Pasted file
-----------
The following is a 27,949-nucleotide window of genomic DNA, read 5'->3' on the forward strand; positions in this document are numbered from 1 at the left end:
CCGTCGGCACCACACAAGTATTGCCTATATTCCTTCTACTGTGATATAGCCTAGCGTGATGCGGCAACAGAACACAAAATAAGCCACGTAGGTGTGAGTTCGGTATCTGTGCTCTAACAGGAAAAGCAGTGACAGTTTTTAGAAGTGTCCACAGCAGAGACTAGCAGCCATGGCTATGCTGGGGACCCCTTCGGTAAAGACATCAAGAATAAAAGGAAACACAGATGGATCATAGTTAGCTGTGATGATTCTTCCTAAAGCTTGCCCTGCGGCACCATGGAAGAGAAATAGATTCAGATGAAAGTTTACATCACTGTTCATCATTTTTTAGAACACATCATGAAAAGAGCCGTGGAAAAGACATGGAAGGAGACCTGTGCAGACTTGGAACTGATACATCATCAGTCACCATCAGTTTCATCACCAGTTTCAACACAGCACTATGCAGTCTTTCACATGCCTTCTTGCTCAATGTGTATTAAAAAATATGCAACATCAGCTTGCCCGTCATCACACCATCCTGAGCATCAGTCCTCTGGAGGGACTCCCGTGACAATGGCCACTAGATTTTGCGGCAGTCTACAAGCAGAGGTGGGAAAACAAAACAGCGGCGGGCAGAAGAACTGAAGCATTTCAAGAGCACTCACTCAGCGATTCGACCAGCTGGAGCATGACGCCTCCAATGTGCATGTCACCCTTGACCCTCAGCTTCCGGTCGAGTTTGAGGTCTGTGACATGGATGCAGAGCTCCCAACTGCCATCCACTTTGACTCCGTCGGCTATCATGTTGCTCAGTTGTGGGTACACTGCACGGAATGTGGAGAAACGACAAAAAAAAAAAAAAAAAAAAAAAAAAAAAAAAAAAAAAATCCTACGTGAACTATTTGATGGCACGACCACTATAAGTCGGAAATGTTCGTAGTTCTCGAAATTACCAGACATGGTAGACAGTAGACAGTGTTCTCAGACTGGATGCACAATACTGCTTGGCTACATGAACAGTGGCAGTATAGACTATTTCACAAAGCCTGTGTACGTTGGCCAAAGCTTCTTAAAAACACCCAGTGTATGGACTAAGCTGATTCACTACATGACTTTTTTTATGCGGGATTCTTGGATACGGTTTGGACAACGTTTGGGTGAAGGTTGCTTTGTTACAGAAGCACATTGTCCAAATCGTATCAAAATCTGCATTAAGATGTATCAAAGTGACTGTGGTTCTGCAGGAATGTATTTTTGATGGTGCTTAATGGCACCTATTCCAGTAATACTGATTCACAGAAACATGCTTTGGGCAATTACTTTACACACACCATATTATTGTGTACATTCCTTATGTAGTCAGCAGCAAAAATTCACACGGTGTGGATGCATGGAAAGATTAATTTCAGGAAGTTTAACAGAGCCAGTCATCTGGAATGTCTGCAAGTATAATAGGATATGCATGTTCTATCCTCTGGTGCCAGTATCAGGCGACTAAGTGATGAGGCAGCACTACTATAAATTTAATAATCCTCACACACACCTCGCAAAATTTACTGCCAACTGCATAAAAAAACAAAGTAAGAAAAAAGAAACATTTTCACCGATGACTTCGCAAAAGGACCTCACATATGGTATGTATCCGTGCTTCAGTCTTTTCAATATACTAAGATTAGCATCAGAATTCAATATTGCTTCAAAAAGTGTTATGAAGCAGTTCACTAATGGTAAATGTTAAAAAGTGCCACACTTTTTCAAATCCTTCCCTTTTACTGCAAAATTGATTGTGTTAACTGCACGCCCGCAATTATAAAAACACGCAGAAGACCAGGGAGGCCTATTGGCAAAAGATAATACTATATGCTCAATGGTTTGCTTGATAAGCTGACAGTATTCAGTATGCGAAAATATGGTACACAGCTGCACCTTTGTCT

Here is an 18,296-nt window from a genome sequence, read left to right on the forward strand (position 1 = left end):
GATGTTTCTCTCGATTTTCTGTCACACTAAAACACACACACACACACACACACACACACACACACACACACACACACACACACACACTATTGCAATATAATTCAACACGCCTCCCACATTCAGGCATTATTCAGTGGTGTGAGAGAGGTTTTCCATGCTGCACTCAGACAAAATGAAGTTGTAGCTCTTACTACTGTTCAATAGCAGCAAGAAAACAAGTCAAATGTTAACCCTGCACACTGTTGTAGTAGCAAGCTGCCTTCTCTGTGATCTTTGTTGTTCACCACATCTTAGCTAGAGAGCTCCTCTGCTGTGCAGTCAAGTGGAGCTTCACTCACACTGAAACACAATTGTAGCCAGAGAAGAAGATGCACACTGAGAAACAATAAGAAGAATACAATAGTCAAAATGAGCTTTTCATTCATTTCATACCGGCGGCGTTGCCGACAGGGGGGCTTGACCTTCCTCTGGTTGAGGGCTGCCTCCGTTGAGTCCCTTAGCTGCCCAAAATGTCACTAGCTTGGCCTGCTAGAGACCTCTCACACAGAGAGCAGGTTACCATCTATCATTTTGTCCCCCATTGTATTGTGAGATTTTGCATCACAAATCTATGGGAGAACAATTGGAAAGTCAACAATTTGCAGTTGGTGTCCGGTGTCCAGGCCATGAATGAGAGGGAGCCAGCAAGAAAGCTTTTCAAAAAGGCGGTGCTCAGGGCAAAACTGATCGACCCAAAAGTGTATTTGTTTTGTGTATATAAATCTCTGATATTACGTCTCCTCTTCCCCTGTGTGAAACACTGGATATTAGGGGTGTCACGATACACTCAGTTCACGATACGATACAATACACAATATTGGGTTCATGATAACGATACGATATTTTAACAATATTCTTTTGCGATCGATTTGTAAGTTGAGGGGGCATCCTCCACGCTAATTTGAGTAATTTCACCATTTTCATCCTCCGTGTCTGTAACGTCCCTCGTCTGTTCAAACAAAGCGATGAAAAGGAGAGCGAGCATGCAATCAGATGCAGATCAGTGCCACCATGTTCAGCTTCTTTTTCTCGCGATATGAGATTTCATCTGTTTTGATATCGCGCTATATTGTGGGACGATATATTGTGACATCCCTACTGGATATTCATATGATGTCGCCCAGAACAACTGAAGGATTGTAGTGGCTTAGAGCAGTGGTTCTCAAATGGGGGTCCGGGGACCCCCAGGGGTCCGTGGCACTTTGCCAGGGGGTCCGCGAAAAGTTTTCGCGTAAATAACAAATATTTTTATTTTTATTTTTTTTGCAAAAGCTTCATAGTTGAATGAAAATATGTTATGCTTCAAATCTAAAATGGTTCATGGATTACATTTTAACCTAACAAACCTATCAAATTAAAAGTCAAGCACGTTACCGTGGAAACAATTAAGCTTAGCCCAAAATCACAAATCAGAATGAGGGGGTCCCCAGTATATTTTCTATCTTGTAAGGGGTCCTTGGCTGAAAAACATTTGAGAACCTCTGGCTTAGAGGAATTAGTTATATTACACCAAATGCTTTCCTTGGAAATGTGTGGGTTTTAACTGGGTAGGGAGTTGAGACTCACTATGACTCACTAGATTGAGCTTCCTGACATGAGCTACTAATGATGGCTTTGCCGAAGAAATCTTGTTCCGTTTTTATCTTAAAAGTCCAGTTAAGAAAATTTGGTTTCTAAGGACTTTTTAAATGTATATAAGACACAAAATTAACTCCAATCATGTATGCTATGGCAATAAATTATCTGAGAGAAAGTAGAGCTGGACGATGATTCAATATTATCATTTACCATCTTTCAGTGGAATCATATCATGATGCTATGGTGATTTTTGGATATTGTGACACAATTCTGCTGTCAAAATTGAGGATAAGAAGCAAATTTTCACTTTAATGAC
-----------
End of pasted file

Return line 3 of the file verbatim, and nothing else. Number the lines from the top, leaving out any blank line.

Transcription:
Here is an 18,296-nt window from a genome sequence, read left to right on the forward strand (position 1 = left end):